Bush Treasury secretary Hank Paulson gave a semi-endorsement to the pending financial reform bill to the New York Times‘ Andrew Russ Sorkin yesterday. Sorkin writes that Paulson initially hesitated to judge the bill but then argued that the bill would have prevented the Wall Street collapse had it been implemented before the housing market cratered. Sorkin also notes that it is very self-serving for Paulson, as the architect of the 2008 bailouts, to play up the necessity of a bill like Dodd-Frank:
As he recalled those sleepless days in September, he suggested that had he had resolution authority [as he would have under the currently proposed bill], he would have been able to take over Lehman Brothers and the American International Group without the financial system crumbling. (Of course, there remains a running debate about why Mr. Paulson didn’t seek to have the government bail out Lehman Brothers; he says he didn’t have the powers.)
There are a number of widely discussed problems with Paulson’s insistence that he didn’t have the power to bail out Lehman Brothers. One is that he let Lehman fail but then fought for TARP, which gave him the power to bail out any financial institution, when other banks got into trouble. Similarly, he could have fought for resolution authority if he thought it would have solved everything. Garrett Jones made this point in a recent Spectator interview: “I think there’s nothing in that resolution authority that couldn’t have been hammered out in the two weeks it took to write the TARP…. The absence of a resolution authority was not the big deal.”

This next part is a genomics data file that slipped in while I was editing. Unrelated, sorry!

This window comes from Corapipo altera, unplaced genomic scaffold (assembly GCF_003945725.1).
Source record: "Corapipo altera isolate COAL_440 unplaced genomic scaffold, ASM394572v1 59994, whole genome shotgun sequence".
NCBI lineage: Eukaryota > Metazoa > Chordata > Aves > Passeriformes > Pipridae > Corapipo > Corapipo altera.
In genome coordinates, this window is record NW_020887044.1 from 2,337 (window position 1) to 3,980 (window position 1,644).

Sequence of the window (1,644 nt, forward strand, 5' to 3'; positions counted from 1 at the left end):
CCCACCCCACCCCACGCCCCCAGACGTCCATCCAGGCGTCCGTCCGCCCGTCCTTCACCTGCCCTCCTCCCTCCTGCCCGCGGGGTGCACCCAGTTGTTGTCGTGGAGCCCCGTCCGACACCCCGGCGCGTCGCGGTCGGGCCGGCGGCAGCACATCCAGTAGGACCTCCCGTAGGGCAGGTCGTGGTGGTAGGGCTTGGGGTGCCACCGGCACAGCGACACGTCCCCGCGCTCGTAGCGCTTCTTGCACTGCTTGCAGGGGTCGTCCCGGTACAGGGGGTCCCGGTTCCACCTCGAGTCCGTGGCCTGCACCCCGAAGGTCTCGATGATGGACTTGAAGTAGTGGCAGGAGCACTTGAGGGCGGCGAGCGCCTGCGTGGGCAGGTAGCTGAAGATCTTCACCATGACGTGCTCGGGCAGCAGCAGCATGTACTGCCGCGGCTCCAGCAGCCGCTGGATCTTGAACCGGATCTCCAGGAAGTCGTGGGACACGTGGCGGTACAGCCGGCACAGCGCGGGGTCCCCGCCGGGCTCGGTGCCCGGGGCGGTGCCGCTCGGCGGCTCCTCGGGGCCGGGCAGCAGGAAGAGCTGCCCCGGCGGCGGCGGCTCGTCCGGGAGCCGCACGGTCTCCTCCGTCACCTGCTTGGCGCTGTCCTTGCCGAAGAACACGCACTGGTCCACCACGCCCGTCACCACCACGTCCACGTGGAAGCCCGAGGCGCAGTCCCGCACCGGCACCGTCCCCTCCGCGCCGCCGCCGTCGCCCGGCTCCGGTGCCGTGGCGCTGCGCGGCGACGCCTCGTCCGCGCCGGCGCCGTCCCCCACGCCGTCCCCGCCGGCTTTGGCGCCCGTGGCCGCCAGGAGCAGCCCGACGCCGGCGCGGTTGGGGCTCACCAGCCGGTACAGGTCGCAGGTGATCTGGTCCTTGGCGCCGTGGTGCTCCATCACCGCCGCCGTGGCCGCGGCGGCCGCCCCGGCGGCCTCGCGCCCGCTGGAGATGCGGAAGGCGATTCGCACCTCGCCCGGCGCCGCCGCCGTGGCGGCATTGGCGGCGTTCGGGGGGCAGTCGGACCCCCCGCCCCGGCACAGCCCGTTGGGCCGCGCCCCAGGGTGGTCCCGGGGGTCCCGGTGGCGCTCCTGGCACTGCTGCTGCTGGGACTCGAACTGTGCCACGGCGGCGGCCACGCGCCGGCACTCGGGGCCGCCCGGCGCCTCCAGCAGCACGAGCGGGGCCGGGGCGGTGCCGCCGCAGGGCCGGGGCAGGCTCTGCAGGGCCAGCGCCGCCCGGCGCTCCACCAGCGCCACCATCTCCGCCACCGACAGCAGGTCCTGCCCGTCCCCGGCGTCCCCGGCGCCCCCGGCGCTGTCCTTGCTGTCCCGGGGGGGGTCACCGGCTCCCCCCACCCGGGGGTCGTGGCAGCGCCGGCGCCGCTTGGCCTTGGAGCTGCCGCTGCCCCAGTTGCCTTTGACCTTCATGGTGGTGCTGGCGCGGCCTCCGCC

The article’s takeaway is that Paulson seems to think the bill fails to address problems in the housing market but provides indispensable tools for regulators — which tools he lacked in 2008. This hesitating endorsement is significant, in context, for two reasons.
The first is that it further undermines the idea that conservatism or even mere Republicanism were important to Paulson. Now that his time in the highest levels of government is over, he can drop the pretense that he has loyalties to the small government movement or to Congressional Republicans who are fighting Dodd-Frank.
The second is that he is the former CEO of Goldman Sachs. When he praises the reform bill, it’s worth wondering whether he’s speaking in that role or as the former Treasury head.